Even if you’re a one person operation, at some point in the operation of your business you’re going to have to work with other guides. Here’s a few criteria to select amazing guides for your business:
1. They’re good people — friendly and empathetic. Great tour guides are the people you’d want to go have a beer with regardless of whether or not you were paying them.
2. They’re engaged. Engaged employees take the time to learn local secrets, look after their guests, pick up a few words in important languages and are initiative-takers.
3. They’re professional. If you’re having to upbraid someone for turning up to work late, there are massive issues there. You shouldn’t have to debate basic aspects of competency with pros and you’ll never hear them saying ‘but that’s not my job!’
4. They’re great at dealing with unusual situations. If you look at the hiring processes of some of the larger tour companies in the world, they often ask potential guides what they would do in various complex situations. For example:
‘A guest in your group breaks their arm and you’re 3 hours away from the city you just left. You have 7 hours to reach the next place with a doctor or you can turn back. You’re the only employee on site. What would you do?’
This sort of thing is definitely teachable with training. Make it a point of regular discussion among your staff to talk about what was done in a tough situation and how it can be improved.
5. They love kids. Some people just can’t handle children or decide to ignore them. Do you want them leading your tours?
6. They care about the subject. Melbourne, Australia is a city I love down to the ground, and it shows in every word I say about it. Is this just another job to your guide, or is it a topic that they can passionately discuss?
7. They’re awesome communicators. Great guides know how to make a subject interesting to someone by understanding what it is that makes that person tick. They also know how to communicate with different personality types in order to manage the needs of the group as a whole.
8. Bonus point: They aspire (or aspired) to be an actor. Great tour guides specialize in generating a positive energy and really communicating the emotion of the place they are in. If you can find someone that loves acting and hamming it up, you can give them their audience and a special day for your guests. This may not work in some niches, but it’s worth thinking about.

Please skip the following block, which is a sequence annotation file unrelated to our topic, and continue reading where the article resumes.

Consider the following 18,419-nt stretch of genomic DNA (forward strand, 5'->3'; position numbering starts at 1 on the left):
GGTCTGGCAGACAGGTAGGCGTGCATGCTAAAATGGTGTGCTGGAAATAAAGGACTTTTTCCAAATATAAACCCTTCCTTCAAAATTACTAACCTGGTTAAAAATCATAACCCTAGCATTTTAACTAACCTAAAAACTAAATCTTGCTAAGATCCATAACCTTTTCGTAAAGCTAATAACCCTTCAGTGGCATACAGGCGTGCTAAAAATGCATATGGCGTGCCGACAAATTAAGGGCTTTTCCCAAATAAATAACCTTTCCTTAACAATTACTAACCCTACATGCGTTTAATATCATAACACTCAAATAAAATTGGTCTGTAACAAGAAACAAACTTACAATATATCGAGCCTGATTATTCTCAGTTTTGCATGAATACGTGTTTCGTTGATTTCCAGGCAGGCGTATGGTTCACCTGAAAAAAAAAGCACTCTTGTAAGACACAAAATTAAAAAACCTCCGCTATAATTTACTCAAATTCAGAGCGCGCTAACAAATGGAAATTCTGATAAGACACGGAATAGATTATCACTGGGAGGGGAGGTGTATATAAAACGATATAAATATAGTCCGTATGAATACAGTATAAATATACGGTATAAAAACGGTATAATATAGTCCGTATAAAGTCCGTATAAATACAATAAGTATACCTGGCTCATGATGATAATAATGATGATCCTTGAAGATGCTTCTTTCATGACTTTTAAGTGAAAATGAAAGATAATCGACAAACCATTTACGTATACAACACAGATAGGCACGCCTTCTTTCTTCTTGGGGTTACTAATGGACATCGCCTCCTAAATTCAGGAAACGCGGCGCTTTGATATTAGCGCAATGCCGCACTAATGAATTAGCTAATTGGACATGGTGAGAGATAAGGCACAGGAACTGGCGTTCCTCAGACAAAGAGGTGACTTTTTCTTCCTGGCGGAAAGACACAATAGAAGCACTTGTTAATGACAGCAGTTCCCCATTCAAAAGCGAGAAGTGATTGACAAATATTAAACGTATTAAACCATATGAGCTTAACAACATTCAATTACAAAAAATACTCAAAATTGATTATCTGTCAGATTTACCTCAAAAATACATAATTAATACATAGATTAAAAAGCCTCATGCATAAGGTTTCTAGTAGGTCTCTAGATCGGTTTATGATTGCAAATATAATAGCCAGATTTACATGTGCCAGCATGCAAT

To get the most out of your guides, treat them well. In fact, if you have ever said ‘it’s SO hard to find good people’, you may want to look in the mirror! (Sorry.) Employees are the most honest mirror that you, as the owner, can look into.
I opened my book by talking about the importance of treating people right, and I repeat it here: your guides will treat your customers like you treat them. Your whole success rests on being a great human.
It Starts With the Job Ad
‘I hire people on the basis of the effort they put into getting the job. We don’t define effort; we just ask for it. It’s up to individuals to decide what it means and demonstrate it in their own way.’
Ever since then, if I have needed to make an important hire, this is what I do. It has not let me down once. If people make a special effort to get a job, this shows hunger. Who wants an employee who thinks they’re too good for the job? Not only that, but putting a good amount of effort into making a great application lets a true professional shine against the lazy layabouts.
One of the Biggest Causes of Bad Reviews: Fill-In Guides
If you have the time one day, spend an afternoon browsing and reading negative reviews of other operators.
One type of complaint that repeatedly shows up on TripAdvisor is a company’s use of a fill-in guide. The guest’s expectation is that they now have to deal with your second choice, and they know it. At this point, they’re probably feeling a bit ripped off. This is an easy situation to prepare for in advance — you just need to be aware of the damage it can cause.
For this reason, if you need to use a fill-in guide, go overboard in all other respects to ensure the happiness of the guest, lest it turn into a negative review. Tell them up front what is happening, offer them their money back if they’re not happy to go, and see if you can’t throw in some kind of free bonus for them.
All this applies even if you think your fill-in guide of choice eats rainbows for breakfast and is the source of all light and happiness.
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